Furthermore, based on the mating design required for reduced litter sizes at birth, females with small and standard litters will either differ in their genotype (+/t or +/+) or the genotype (+/t or +/+) of the sire of their litter, or both. It is therefore not possible to completely disentangle other effects of the t besides the reduction in litter size. The t is known to affect functional sperm in males and behavioural studies have revealed that +/t females prefer +/+ males over +/t males, probably to avoid a reduction in litter size [37, 41]. In the population from which our experimental animals derived, the t is associated with a unique MHC haplotype, and could thus play a role in t dependent mate choice [37]. Nevertheless, we do not expect mate choice to be a confounding factor in the setting presented here. First, litter size manipulation experiments are typically conducted in the laboratory and females are paired monogamously with males. In our laboratory crossings, both +/+ and +/t females did not differ in their propensity to conceive and to give birth when mated with +/t compared to +/+ males [37], indicating that they did not discriminate against +/t males. Second, the majority of experiments using litter size manipulations in house mice focus on the behaviour of the dams and/or the offspring, and there are up to now no indications that the t directly influences maternal behaviour.

A rather simple experimental design could thus help to answer to what extent prepartum versus postpartum number of offspring influences female reproductive costs, physiology and behaviour, by combining the genetic method to manipulate litter size prenatally with manipulations of litter size at birth. Furthermore, +/t females can alternatively be paired with a +/t male and with a +/+ male (full-sibs if required), or vice versa, therefore making it possible to compare data from the same female, once with a reduced and then with a standard litter size. In addition litter size reductions could help to reduce the number of mice born during experiments (in line with the 3R recommendations [42]).

Conclusions

Experimental litter or clutch size manipulations are an important tool for gaining insight into the optimal litter size, and ultimately to understand life history strategies. Such manipulations can however cause substantial problems whenever the energy invested into the production of eggs or into gestation is ignored. Using a recessive lethal gene can help to reduce litters or clutches in a predictive way without interference after birth or oviposition. Recessive lethals can only generate litters that are reduced on average by 25%, but the transmission ratio distortion caused by the t haplotype in male house mice results in a litter size reduction of up to 50%. The earlier the recessive lethal property of the gene works, the better it controls for the prenatal costs of reproduction and potential prenatal adjustments to the litter size. Selfish genetic elements are assumed to be wide spread and often associated with recessive lethals, therefore similar methods could apply for a whole array of species [43]. This novel method allows the generation of smaller litters in a mammalian species without interfering after birth or using invasive techniques.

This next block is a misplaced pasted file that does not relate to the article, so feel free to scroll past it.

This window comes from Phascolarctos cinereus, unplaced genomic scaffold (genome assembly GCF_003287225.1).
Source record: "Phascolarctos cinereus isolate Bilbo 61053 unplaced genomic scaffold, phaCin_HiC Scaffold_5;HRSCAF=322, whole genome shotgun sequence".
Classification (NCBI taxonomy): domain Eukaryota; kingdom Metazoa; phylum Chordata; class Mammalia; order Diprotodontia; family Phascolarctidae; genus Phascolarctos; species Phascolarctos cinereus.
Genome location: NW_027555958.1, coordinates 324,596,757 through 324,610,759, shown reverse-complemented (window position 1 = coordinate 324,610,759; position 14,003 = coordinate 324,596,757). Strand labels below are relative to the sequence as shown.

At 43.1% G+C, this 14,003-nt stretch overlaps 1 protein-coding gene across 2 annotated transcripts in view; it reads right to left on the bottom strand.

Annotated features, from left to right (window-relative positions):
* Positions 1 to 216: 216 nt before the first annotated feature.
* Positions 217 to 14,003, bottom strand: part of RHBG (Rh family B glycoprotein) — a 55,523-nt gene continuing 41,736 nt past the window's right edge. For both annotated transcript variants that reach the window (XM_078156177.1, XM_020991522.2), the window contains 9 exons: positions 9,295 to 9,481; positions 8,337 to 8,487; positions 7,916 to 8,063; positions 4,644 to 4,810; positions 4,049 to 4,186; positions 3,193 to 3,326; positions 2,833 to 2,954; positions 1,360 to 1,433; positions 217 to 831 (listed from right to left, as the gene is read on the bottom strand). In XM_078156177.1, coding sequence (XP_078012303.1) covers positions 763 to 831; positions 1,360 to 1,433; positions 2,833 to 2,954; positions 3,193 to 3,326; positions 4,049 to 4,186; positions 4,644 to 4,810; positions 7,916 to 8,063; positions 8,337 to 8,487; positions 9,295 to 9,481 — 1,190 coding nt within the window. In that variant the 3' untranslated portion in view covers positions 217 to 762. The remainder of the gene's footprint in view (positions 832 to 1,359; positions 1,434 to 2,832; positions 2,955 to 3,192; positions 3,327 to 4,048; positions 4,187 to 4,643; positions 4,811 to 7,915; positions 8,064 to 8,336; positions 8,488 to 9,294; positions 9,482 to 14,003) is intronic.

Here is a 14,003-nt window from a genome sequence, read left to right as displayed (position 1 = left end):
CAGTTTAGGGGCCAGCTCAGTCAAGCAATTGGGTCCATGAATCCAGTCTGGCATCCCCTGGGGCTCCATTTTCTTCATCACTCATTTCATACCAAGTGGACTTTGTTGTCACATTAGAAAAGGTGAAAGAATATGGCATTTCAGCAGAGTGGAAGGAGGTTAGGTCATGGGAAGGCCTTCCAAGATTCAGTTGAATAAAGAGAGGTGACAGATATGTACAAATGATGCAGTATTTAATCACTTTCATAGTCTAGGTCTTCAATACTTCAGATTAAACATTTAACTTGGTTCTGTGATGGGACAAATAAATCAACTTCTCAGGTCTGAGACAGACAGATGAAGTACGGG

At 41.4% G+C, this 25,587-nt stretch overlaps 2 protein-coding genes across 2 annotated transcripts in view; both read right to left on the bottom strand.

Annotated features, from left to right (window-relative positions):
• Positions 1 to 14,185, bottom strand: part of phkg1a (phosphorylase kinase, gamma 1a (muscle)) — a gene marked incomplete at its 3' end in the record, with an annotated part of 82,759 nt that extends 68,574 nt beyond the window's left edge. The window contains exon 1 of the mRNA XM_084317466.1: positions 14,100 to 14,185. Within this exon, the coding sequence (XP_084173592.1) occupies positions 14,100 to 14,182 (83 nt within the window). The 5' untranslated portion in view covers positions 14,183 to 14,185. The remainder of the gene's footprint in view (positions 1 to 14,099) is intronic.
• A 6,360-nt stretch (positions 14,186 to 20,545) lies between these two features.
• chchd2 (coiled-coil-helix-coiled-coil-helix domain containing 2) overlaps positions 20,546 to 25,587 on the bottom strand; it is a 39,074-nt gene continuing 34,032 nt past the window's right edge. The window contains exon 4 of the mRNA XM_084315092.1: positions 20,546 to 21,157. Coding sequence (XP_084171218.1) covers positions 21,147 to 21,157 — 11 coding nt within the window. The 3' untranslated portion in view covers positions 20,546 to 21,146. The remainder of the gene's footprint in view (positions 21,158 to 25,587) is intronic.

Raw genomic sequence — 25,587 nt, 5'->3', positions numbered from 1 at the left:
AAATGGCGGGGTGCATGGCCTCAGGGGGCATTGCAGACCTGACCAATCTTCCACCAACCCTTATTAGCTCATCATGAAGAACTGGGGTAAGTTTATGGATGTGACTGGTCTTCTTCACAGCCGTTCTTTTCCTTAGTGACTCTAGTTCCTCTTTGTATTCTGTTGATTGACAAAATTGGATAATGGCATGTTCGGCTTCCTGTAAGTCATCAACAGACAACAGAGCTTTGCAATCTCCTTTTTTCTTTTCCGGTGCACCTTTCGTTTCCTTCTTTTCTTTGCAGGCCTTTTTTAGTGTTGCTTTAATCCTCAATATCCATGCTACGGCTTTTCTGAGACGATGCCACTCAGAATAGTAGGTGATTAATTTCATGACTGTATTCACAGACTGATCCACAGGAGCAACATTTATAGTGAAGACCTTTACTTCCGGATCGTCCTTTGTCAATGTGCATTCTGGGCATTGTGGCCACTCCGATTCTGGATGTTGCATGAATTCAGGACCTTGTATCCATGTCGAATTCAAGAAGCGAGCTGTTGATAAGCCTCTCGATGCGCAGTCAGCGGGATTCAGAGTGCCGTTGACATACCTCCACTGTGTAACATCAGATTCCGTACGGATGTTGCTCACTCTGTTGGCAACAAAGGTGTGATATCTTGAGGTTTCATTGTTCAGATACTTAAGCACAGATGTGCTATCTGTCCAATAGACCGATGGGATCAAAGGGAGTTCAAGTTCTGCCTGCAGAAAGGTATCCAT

Materials and methods

The data presented in this study were collected as part of a larger data set [37]. Data from experiment 1 and 2 of [37] were pooled for this analysis. In short, mice used were F1 to F3 descendants from wild house mice caught between 2006 and 2008 at a study population in Illnau, near Zurich, Switzerland. For more details on the free living study population see [37, 44]. Experiments were conducted in an animal facility at the University of Zurich. Animal experimentation was approved by the Swiss Animal Experimentation Commission (Kantonale Tierversuchskommission, licence no. 97/2009). Prior to the experiments mice were kept in same-sex sibling groups after they had been removed from their parental cage at an age of 28 days. At that point a tissue sample was taken from each mouse for genotyping. The t haplotype was identified by scoring the genotype at the Hba-ps4 locus [33] (for a detailed method see [37]). Mice used in the experiment inherited the t from the paternal, or maternal side. For simplicity, we always refer with +/t to heterozygous individuals, irrespective of whether they inherited the t from their mother or father. To our knowledge there are no imprinting effects known for the t haplotype.

During the experiments a male and a virgin female were kept together in a Macrolon type III cage (425 mm × 266 mm × 155 mm). The male was removed from the cage after 14 days and from day 19 onwards, cages were checked daily for new litters. After birth cages were searched for living and dead pups. All possible combinations of crosses between +/t and +/+ mice were used. In total 127 mating crosses were analysed. The exact numbers of each combination are indicated in Figure 1.

Statistical analysis

All analyses were performed with R 2.15.1 [45]. A generalised linear model (glm) was used to test for an effect of the four different mating crosses on the litter size. The glm was fitted using a quasipoisson error distribution with a log-link function. Significance was tested by conducting F-tests, alpha was taken to be 0.05.

Declarations

Acknowledgements

We thank Jari Garbely for laboratory work and Gabriele Stichel for taking care of the breeding colony. Yannick Auclair, Andreas Sutter and Patricia Lopes kindly commented on the manuscript. This study was funded by SNSF grant 3100A0 – 120444.

Authors’ Affiliations

(1)
Institute of Evolutionary Biology and Environmental Studies, University of Zurich, Winterthurerstrasse 190, 8057 Zurich, Switzerland